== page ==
I spent a lot of time at the Espresso Book Machine booth during Wordstock, so I didn’t see as many panels or readings as I usually do. Nevertheless, here are some highlights:
- Talking to two of my friends, who introduced me to two of their friends, and one of them pulled Brave on the Page out of her bag and asked if I was THAT Laura. So fun!
- Showing the Tin House folks the page where Scott Sparling thanks his editor at Tin House Books. They were so pleased they took a photo of the page.
- Seeing many contributors stop by and visit.
- Re-meeting Jeff from the Writers’ Dojo and telling him how the workshop I took there with Steve Almond jumpstarted Brave on the Page.
- Talking to Kim Barnes and Pauls Toutonghi after their readings. Even though I was a little giddy. You can see my post on that here.
- Wandering by all the booths, seeing what so many literary-minded people are passionate about, and introducing myself to a lot of those writers, educators and publishers. I especially enjoyed meeting the founder of Propeller Books, Dan DeWeese, whose book of stories, Disorder, was released this year. I remember when Propeller launched its first title in 2010 (Mary Rechner’s Nine Simple Patterns for Complicated Women), and I am inspired by their mission as a press. “The company is not a non-profit, but neither is it motivated by profit,” DeWeese writes on his website. “There are no employees–I find writers whose work I enjoy, and then do my best to do their work justice.”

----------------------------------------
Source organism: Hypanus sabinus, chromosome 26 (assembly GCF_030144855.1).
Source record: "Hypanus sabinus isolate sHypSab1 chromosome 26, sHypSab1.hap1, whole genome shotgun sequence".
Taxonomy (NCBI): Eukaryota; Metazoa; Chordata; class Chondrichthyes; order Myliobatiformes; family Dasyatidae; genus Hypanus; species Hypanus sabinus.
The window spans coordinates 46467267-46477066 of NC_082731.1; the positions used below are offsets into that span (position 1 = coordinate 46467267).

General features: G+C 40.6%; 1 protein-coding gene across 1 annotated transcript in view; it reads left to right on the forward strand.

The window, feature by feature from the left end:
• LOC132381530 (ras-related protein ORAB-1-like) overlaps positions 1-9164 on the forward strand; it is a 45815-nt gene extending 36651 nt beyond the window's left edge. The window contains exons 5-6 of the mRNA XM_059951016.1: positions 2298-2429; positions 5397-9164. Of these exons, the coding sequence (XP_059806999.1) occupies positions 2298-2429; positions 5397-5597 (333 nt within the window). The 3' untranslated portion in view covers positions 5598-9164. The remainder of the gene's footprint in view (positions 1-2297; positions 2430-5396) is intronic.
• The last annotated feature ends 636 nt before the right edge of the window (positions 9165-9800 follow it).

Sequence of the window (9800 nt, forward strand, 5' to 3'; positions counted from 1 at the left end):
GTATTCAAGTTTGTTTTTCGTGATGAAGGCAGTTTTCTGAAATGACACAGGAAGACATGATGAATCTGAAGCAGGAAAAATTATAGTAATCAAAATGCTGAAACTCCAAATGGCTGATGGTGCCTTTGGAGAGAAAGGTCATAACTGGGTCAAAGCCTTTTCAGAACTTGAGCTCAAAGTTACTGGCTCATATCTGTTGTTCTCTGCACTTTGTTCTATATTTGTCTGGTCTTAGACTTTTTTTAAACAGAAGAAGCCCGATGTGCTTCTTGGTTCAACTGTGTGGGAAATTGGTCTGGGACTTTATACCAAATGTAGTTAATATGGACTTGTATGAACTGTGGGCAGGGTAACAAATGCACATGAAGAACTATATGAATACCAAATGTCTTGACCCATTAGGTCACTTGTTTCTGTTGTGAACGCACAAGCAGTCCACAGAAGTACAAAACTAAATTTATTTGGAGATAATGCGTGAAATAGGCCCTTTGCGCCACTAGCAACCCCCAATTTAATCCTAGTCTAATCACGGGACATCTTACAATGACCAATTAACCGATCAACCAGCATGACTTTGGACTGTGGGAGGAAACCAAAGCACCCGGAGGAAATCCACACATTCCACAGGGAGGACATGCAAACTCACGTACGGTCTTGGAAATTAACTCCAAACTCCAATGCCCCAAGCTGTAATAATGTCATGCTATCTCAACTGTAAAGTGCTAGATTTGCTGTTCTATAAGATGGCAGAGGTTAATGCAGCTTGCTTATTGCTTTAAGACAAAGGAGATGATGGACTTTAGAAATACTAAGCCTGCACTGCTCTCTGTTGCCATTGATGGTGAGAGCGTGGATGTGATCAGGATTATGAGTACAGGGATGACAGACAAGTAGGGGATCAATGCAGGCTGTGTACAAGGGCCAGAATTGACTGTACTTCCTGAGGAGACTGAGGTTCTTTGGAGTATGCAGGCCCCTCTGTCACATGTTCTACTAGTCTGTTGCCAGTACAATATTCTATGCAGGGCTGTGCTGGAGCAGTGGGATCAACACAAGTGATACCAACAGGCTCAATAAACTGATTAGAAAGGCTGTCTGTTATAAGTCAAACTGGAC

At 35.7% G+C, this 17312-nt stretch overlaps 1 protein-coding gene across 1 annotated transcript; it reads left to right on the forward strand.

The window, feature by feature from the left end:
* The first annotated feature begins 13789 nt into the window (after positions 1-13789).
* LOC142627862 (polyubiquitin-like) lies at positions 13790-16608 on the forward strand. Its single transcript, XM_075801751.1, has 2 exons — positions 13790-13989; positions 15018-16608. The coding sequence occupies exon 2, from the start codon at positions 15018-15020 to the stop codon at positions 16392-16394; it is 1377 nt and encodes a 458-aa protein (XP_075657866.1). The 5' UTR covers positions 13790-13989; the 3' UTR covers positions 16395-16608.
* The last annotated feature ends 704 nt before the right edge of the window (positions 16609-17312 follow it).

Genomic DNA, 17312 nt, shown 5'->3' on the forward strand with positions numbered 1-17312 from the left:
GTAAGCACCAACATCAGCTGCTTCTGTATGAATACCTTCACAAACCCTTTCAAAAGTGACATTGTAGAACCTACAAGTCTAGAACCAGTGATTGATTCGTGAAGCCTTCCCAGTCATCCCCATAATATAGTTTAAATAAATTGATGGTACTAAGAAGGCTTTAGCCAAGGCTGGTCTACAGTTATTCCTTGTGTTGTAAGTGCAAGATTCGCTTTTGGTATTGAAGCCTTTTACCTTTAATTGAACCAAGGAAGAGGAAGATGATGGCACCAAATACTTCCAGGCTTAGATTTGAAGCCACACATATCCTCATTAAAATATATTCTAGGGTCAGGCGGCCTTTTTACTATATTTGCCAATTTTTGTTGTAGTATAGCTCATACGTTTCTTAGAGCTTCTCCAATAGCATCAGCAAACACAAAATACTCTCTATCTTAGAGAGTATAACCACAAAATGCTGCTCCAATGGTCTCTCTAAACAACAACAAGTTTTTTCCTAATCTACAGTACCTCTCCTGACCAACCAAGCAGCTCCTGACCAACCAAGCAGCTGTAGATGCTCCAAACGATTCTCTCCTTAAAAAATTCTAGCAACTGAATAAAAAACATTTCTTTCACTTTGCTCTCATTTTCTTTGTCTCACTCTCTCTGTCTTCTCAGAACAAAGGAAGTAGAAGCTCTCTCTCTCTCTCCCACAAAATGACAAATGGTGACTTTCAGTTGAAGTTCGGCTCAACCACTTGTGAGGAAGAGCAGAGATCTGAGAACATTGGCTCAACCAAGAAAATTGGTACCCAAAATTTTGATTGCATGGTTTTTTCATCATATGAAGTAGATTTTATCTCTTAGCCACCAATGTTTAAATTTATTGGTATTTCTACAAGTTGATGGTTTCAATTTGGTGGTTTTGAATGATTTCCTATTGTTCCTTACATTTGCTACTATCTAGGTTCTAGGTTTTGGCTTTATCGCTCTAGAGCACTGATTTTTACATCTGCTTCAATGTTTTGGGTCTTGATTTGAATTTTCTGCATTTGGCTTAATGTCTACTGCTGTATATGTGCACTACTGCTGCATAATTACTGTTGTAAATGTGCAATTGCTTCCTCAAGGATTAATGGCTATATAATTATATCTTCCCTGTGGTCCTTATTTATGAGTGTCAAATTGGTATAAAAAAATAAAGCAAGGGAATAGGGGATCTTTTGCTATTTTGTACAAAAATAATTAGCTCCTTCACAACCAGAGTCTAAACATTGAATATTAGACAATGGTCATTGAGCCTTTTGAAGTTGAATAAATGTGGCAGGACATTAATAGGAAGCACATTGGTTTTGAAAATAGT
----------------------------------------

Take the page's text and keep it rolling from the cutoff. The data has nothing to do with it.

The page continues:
- Visiting with Ann, the librarian I met when I first arrived in Portland, who I didn’t expect to see. She waited for a good ten minutes while I figured out what was wrong with my iPad-turned-cash-register. (Turns out the $12.95 convention center wifi was set to disconnect people quickly, so I had to log back in every time I wanted to make a sale.)
- Having someone walk up to the Espresso Book Machine booth and tell me he just read about Brave on the Page in his local newspaper and that he wanted to get a copy. (That’s how publicity is supposed to work, folks! Tell people about the product and then have it accessible.)
- Passing a random stranger in the convention center, and telling her I loved her handknit shawl, only to have her ask “Are you Laura?” She had just visited my blog from a knitting forum and recognized me.
- Meeting some really nice Powell’s employees while sitting at the Espresso Book Machine booth.
- Taking a structure class with the amazing Whitney Otto (which I’ll post about soon).
Along with a Wordstock Day 2 post, I’ll put together some photos soon.
Have you been a literary festival? Or a conference? Do you like meeting new people in big venues like that or do you wander around and keep to yourself?